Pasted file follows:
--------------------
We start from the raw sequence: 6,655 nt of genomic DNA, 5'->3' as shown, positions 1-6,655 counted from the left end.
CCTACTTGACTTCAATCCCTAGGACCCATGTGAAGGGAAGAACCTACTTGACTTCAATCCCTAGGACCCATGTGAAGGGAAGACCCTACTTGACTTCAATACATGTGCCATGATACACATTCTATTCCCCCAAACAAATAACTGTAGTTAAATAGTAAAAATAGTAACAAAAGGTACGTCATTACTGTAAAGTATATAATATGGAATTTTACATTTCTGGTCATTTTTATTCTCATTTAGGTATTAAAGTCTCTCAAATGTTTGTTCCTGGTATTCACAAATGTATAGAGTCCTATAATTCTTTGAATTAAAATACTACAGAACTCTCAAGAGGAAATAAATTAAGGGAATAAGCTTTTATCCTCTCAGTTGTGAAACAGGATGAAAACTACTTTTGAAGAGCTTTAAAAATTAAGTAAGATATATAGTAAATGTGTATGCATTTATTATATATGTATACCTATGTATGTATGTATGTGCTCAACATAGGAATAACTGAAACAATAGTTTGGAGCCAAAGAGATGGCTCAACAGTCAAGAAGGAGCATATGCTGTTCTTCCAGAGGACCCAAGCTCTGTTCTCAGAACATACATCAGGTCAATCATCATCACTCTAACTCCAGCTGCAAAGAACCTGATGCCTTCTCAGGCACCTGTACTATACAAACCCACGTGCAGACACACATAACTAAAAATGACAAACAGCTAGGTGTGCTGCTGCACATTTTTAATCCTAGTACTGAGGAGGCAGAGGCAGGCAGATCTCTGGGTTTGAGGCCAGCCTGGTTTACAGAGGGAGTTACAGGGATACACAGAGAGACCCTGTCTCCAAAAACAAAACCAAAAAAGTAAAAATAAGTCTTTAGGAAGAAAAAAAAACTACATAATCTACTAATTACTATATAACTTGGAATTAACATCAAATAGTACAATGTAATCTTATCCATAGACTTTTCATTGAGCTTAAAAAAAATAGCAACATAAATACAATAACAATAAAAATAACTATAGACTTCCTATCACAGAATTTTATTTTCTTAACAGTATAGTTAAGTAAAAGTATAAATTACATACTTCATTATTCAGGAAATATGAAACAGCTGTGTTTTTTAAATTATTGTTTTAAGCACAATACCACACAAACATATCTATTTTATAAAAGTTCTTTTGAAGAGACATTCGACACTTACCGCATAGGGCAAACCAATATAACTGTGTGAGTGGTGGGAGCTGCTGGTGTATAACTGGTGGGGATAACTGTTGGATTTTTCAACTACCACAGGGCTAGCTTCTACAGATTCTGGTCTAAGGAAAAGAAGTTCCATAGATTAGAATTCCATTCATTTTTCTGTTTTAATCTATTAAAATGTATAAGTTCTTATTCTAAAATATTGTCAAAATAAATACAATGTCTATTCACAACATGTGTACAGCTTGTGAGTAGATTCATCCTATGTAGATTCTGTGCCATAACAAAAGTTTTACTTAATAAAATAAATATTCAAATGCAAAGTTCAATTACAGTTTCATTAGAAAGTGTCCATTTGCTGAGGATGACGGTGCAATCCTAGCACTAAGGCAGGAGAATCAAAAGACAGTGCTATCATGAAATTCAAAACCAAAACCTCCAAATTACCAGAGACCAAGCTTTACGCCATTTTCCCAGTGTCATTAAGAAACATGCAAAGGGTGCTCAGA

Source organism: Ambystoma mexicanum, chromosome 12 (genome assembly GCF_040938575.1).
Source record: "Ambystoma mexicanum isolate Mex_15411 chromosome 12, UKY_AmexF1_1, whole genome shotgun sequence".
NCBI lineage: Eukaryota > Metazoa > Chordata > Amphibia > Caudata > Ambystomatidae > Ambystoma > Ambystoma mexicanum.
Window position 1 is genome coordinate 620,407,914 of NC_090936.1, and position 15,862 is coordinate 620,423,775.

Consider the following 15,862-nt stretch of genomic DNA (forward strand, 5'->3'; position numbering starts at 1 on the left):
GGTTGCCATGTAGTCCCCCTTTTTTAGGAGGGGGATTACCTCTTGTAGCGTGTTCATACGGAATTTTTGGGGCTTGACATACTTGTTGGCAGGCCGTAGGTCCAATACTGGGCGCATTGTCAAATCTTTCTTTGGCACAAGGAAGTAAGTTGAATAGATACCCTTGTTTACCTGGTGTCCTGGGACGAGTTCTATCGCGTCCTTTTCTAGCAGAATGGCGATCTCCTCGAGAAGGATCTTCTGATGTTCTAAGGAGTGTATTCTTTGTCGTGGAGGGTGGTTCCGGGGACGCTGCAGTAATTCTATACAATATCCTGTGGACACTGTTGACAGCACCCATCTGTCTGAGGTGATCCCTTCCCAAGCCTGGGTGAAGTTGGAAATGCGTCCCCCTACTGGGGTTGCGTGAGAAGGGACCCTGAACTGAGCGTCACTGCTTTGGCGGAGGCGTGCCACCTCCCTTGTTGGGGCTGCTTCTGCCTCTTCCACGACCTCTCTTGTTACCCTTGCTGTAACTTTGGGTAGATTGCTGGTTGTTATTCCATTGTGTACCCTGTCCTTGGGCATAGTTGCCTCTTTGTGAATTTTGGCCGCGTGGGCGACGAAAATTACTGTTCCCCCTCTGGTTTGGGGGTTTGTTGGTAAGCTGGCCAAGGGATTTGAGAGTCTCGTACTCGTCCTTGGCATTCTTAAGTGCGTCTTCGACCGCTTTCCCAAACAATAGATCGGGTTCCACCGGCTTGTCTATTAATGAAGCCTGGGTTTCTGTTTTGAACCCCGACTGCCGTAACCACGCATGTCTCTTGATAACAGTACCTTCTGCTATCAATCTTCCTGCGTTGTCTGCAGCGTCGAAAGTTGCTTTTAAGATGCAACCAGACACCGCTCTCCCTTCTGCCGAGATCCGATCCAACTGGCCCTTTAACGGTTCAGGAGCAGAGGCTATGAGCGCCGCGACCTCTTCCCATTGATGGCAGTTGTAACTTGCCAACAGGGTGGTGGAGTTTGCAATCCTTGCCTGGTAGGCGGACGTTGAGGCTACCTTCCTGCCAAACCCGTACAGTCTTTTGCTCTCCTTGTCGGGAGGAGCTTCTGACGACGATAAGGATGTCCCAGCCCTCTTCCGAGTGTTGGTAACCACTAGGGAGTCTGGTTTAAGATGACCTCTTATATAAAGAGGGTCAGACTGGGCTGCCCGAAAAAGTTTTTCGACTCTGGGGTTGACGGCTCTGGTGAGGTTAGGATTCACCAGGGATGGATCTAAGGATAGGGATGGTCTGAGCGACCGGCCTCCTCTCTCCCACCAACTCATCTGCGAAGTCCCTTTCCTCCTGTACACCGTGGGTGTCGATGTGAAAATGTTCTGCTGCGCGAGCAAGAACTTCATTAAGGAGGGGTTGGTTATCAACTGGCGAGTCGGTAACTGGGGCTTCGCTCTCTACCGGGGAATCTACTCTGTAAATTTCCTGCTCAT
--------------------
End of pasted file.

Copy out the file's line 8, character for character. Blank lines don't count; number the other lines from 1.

GGTTGCCATGTAGTCCCCCTTTTTTAGGAGGGGGATTACCTCTTGTAGCGTGTTCATACGGAATTTTTGGGGCTTGACATACTTGTTGGCAGGCCGTAGGTCCAATACTGGGCGCATTGTCAAATCTTTCTTTGGCACAAGGAAGTAAGTTGAATAGATACCCTTGTTTACCTGGTGTCCTGGGACGAGTTCTATCGCGTCCTTTTCTAGCAGAATGGCGATCTCCTCGAGAAGGATCTTCTGATGTTCTAAGGAGTGTATTCTTTGTCGTGGAGGGTGGTTCCGGGGACGCTGCAGTAATTCTATACAATATCCTGTGGACACTGTTGACAGCACCCATCTGTCTGAGGTGATCCCTTCCCAAGCCTGGGTGAAGTTGGAAATGCGTCCCCCTACTGGGGTTGCGTGAGAAGGGACCCTGAACTGAGCGTCACTGCTTTGGCGGAGGCGTGCCACCTCCCTTGTTGGGGCTGCTTCTGCCTCTTCCACGACCTCTCTTGTTACCCTTGCTGTAACTTTGGGTAGATTGCTGGTTGTTATTCCATTGTGTACCCTGTCCTTGGGCATAGTTGCCTCTTTGTGAATTTTGGCCGCGTGGGCGACGAAAATTACTGTTCCCCCTCTGGTTTGGGGGTTTGTTGGTAAGCTGGCCAAGGGATTTGAGAGTCTCGTACTCGTCCTTGGCATTCTTAAGTGCGTCTTCGACCGCTTTCCCAAACAATAGATCGGGTTCCACCGGCTTGTCTATTAATGAAGCCTGGGTTTCTGTTTTGAACCCCGACTGCCGTAACCACGCATGTCTCTTGATAACAGTACCTTCTGCTATCAATCTTCCTGCGTTGTCTGCAGCGTCGAAAGTTGCTTTTAAGATGCAACCAGACACCGCTCTCCCTTCTGCCGAGATCCGATCCAACTGGCCCTTTAACGGTTCAGGAGCAGAGGCTATGAGCGCCGCGACCTCTTCCCATTGATGGCAGTTGTAACTTGCCAACAGGGTGGTGGAGTTTGCAATCCTTGCCTGGTAGGCGGACGTTGAGGCTACCTTCCTGCCAAACCCGTACAGTCTTTTGCTCTCCTTGTCGGGAGGAGCTTCTGACGACGATAAGGATGTCCCAGCCCTCTTCCGAGTGTTGGTAACCACTAGGGAGTCTGGTTTAAGATGACCTCTTATATAAAGAGGGTCAGACTGGGCTGCCCGAAAAAGTTTTTCGACTCTGGGGTTGACGGCTCTGGTGAGGTTAGGATTCACCAGGGATGGATCTAAGGATAGGGATGGTCTGAGCGACCGGCCTCCTCTCTCCCACCAACTCATCTGCGAAGTCCCTTTCCTCCTGTACACCGTGGGTGTCGATGTGAAAATGTTCTGCTGCGCGAGCAAGAACTTCATTAAGGAGGGGTTGGTTATCAACTGGCGAGTCGGTAACTGGGGCTTCGCTCTCTACCGGGGAATCTACTCTGTAAATTTCCTGCTCAT